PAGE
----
Historically, burglary consisted of “breaking and entering a dwelling at night with felonious intent.” Current statutes have modified and broadened the scope of the law. Under Colorado law, there need not be any “breaking and entering” to qualify as burglary (that would still fall under the “enters unlawfully” language of the statutes); you could be at someone’s home as a guest, or a patron of a local business, but when you are asked to leave an refuse to do so, you are considered to be “remaining unlawfully.” Burglary is also no longer limited to a dwelling, that language has been supplemented to include “a building or occupied structure.” In addition, case law has determined that one need not have “felonious intent” when they first enter the premises, the intent to commit a crime can be formed after the lawful or unlawful entry. Colorado law also provides that possession of burglary tools is a separate criminal offense.
For many of people, when they hear the term “burglary,” they think of a masked intruder wearing a ski mask who breaks into a house in the dead of night to steal valuables, or perhaps an infamous thief who pulls off a daring heist at a museum or casino, Ocean’s Eleven style. While both of these instances are properly categorized as burglary, there are any number of other scenarios which could result in burglary charges. By way of example, burglary is not limited to a dwelling or commercial building; Colorado law provides that breaking into a vending machine qualifies as third degree burglary.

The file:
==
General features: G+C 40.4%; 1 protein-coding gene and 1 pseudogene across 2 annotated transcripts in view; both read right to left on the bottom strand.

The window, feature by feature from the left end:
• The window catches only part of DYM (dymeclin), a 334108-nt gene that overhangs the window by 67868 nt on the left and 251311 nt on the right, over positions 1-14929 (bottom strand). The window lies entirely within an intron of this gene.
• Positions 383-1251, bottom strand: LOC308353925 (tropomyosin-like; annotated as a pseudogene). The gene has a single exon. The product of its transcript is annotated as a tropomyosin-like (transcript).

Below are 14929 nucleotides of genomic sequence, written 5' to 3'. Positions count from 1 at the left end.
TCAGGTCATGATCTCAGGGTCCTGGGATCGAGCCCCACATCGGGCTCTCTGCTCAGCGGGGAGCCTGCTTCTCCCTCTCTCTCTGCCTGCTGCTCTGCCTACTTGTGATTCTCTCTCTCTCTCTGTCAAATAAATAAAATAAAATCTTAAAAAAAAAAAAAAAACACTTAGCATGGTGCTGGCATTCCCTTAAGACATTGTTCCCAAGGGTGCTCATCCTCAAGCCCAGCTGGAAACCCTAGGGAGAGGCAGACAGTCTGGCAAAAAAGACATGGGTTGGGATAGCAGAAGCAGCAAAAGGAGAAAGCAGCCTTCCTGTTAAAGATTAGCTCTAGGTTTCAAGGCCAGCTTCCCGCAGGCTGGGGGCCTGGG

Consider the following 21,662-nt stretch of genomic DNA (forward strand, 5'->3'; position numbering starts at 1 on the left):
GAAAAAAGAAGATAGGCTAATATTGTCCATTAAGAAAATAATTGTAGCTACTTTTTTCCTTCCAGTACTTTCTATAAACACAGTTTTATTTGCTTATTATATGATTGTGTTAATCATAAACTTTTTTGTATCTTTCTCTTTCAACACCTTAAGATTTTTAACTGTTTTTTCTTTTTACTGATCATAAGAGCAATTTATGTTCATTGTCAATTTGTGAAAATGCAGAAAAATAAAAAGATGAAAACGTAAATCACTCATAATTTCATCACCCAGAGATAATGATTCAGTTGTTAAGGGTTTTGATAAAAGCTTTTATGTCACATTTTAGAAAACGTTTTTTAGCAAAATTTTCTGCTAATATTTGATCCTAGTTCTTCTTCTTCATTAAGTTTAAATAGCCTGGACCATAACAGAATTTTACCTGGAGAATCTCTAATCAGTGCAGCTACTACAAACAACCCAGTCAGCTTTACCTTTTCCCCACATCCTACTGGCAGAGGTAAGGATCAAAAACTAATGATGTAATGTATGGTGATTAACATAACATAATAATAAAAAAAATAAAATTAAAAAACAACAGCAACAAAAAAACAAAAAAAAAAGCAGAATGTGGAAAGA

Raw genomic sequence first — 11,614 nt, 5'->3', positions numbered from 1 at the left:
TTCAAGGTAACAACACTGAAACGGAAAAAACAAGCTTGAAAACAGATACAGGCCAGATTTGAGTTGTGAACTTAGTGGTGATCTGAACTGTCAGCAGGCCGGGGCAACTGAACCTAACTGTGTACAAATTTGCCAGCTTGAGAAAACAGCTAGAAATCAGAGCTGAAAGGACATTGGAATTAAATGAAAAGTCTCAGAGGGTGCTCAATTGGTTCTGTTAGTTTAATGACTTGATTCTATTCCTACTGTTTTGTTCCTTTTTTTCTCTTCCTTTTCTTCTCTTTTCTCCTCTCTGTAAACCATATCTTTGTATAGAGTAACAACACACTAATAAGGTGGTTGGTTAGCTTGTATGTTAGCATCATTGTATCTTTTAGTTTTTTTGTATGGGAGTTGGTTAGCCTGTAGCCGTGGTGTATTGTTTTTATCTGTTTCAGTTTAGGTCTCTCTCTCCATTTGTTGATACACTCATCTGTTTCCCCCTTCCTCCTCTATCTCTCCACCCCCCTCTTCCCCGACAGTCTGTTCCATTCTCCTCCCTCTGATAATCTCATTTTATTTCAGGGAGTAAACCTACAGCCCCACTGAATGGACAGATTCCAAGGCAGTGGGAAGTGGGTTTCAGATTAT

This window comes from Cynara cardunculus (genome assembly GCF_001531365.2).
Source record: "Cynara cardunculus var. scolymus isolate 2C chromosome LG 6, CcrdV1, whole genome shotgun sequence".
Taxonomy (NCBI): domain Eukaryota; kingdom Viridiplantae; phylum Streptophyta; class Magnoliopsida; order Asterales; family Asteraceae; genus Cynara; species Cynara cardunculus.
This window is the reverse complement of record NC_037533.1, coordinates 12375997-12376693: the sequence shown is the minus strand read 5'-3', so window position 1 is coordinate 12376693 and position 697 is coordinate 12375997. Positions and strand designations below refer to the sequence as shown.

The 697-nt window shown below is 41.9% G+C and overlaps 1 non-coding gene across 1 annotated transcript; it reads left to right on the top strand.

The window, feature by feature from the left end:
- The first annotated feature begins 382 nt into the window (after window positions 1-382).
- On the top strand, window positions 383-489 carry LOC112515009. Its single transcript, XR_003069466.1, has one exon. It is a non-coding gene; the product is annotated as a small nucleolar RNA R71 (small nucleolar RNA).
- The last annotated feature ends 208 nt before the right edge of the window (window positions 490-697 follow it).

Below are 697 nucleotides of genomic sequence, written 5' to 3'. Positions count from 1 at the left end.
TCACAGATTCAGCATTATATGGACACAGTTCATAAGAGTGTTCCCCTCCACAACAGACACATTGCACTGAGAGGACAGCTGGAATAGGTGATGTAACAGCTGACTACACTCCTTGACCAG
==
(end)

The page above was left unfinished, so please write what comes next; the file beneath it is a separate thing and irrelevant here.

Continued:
If you have been charged with burglary, you should call the experienced team at Patterson Weaver Law, LLC immediately. Dial (719) 264-9858 to schedule your free initial consultation.
What are the Burglary Laws in Colorado?
Burglary in Colorado is divided into three different levels – First Degree, Second Degree, and Third Degree. Put simply, prosecutors make a decision on criminal charges based on where the crime took place (home versus business, etc.); what was stolen (money, commercial goods, prescription medicines, etc.); and the manner in which the burglary was carried out (stealing from an abandoned warehouse versus a violent episode involving a deadly weapon).
It will be helpful to examine the different statutes in reverse order, starting with third degree burglary (least serious offense) and working our way to first degree burglary (most serious offense). A person commits third degree burglary if, with intent to commit a crime, he or she breaks into any vault, safe, cash register, coin vending machine, product dispenser, money depository, safe deposit box, coin telephone, or other similar equipment, whether or not coin operated. C.R.S. 18-4-204. Third degree burglary is a class 5 felony, but if the object of the burglary was a controlled substance lawfully kept on the property (think of a pharmacy as opposed to a drug dealer’s residence), it becomes a class 4 felony.
Second degree burglary, by contrast, occurs when a person knowingly breaks an entrance into, enters unlawfully in, or remains unlawfully after a lawful or unlawful entry in a building or occupied structure with intent to commit therein a crime against another person or property.